Chicago, USA travel guide and things to do: Nine must-do highlights

THE ONE WALK

Ambling around with your neck cricked upwards, admiring skyscrapers, is a perfectly acceptable way to enjoy Chicago. But to put all the buildings into some sort of logical context, the Chicago Architecture Foundation's walking tours are worth taking. There are several options available, but the 90-minute Evolution of the Skyscraper tour is a perfect introduction to the different architectural styles. See architecture.org

THE ONE VIEW

The Willis Tower may not be Chicago's most beautiful building, but it sure is the tallest. The observation deck is 412 metres up, and offers predictably excellent views over the city's high-rise skyline. The rigorous test of nerve, however, comes in the form of the Ledge – a see-through glass box dangling over the side. See theskydeck.com

THE ONE PARK

Millennium Park is worth a visit for a number of show stopping structures, but three stand out. Frank Gehry's wild, flailing, dipping and curving Pritzker Pavilion, which hosts live music, Anish Kapoor's ultra-shiny, reflective Cloud Gate – which shows off a weirdly distorted city skyline – and Jaume Plensa's Crown Fountain. The last has video walls made of glass bricks, showing close-ups of faces which periodically spit out jets of water.

THE ONE MUSEUM

The Field Museum is famous for its humungous dinosaur skeletons, but it does a fantastic job of making its exhibits part of a wider story. The triceratops and stegosaurus, for example, come in the middle of a much larger exhibition that traces the evolutionary history of life on Earth. The tech-heavy section on native American civilisations is also excellent. See fieldmuseum.org

THE ONE COMEDY CLUB

The Second City comedy club has been doing revues and improv shows for decades, and has generated an outrageously talented alumni list that includes Tina Fey, Steve Carell, Bill Murray and Stephen Colbert. For those who think they have funny bones themselves, the club runs drop-in improv classes. See secondcity.com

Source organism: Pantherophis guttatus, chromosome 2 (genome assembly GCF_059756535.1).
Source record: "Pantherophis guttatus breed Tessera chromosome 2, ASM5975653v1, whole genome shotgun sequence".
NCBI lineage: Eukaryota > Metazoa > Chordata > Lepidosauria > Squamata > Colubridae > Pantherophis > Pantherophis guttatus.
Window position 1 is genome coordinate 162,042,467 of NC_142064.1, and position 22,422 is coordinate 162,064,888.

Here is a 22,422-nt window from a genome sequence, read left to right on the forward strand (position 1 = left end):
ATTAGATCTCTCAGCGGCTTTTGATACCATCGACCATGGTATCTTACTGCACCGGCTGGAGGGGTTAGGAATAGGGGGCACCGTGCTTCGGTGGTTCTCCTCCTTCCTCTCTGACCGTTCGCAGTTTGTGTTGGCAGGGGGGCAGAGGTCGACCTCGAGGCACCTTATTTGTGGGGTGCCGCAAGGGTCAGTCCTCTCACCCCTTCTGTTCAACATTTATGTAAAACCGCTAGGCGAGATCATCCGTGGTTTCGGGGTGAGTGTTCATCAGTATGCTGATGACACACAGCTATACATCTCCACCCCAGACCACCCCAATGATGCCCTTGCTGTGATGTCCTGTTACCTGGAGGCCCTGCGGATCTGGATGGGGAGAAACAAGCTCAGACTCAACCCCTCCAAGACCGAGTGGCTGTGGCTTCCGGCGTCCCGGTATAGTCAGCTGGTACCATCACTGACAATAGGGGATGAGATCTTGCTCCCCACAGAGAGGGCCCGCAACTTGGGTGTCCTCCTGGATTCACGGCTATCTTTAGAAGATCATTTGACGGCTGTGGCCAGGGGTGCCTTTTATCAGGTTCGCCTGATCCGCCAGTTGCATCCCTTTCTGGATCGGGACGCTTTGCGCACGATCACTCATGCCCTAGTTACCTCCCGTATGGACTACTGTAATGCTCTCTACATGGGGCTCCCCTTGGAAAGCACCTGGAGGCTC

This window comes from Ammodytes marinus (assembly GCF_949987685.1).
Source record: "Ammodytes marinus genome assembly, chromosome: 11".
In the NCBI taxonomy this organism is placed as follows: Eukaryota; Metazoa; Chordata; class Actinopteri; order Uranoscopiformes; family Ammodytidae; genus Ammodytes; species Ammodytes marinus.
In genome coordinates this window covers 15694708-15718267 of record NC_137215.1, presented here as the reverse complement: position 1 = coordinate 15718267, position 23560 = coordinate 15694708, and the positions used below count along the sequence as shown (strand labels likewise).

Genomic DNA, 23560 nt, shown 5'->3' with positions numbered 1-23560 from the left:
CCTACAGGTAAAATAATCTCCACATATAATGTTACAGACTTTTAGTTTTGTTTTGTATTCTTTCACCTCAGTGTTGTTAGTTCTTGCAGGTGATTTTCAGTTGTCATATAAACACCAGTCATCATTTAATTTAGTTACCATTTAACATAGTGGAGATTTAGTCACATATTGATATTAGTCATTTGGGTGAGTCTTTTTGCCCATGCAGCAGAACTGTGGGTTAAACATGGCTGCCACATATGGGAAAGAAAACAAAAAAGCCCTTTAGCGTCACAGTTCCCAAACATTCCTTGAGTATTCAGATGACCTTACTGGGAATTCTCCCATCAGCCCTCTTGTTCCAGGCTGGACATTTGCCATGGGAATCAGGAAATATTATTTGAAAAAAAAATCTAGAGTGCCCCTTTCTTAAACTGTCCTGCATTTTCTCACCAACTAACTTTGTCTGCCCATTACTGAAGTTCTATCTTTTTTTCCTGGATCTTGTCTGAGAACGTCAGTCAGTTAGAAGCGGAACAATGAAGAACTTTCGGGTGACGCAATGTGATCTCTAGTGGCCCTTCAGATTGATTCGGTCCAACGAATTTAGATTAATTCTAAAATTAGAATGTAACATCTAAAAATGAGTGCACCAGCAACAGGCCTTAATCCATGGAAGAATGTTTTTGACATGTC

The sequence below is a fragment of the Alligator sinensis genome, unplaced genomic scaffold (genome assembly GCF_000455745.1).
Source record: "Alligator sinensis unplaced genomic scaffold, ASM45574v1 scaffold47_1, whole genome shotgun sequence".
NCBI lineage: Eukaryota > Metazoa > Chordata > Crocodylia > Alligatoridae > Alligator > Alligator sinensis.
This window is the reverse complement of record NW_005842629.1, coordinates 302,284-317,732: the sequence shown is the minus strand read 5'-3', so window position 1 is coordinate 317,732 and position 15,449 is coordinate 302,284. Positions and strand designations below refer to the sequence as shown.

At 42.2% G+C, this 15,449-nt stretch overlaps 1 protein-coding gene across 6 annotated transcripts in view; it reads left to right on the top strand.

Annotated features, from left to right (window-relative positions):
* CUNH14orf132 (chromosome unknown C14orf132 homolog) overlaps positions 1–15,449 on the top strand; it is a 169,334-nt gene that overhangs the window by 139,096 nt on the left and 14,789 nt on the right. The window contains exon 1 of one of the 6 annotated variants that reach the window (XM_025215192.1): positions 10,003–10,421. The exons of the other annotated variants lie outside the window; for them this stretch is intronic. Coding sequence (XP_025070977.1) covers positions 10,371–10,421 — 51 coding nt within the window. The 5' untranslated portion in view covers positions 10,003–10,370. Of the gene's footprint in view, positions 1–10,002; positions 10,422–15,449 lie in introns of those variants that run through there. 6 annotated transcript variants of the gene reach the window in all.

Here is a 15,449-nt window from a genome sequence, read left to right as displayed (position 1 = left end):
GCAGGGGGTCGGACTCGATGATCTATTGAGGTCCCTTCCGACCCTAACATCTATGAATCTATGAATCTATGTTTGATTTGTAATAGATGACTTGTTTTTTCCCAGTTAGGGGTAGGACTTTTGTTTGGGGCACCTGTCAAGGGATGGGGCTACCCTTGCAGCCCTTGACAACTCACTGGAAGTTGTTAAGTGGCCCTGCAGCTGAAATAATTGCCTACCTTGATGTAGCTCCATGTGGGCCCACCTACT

THE ONE STADIUM

Wrigley Field is a defiantly old-school baseball stadium, as opposed to the modern ballgame arenas found in most cities,  and home to the Chicago Cubs. There are dozens of home games to catch, although availability is usually better midweek. See mlb.com/cubs

THE ONE BLUES JOINT

Chicago is the birthplace of the electric blues, and still has several clubs run by the old legends. Rosa's Lounge isn't quite as steeped in the gravitas as many, but it has the advantage of being really welcoming and close to the bars and restaurants of Logan Square. Expect harmonicas and chugging bass five nights a week. See rosaslounge.com

THE ONE PIZZA

Opinion is very much divided on the Chicago-style deep dish pizza, but those who are prepared to entertain the thick, golden crusts and sloppy cheesy mess have several options from which to choose. Of the classic haunts – and there are four or five that Chicagoans will argue over vociferously – Gino's East wins on gimmick factor. Everyone's given a white pen, and encouraged to scrawl graffiti over the walls and furniture. See ginoseast.com

THE ONE HOTEL

Taking on an arts meets science theme, the EMC2 comes with a Leonardo da Vinci quote in massive letters by the entrance, and all manner of gadgetry. These include Amazon Alexa concierges, trumpet-like tubes you can put your phone in to amplify music and adorably cute room service robots that will bring a bottle of water or toothbrush to your door. Doubles cost from $US200. See hotelemc2.com

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ONE MORE THING

Chicago's public transport is an adventure in its own right. The L elevated trains rattle around the city like some sort of comicbook rollercoaster. Most of the city's fun neighbourhoods are along the blue line.

David Whitley was a guest of Choose Chicago. See choosechicago.com

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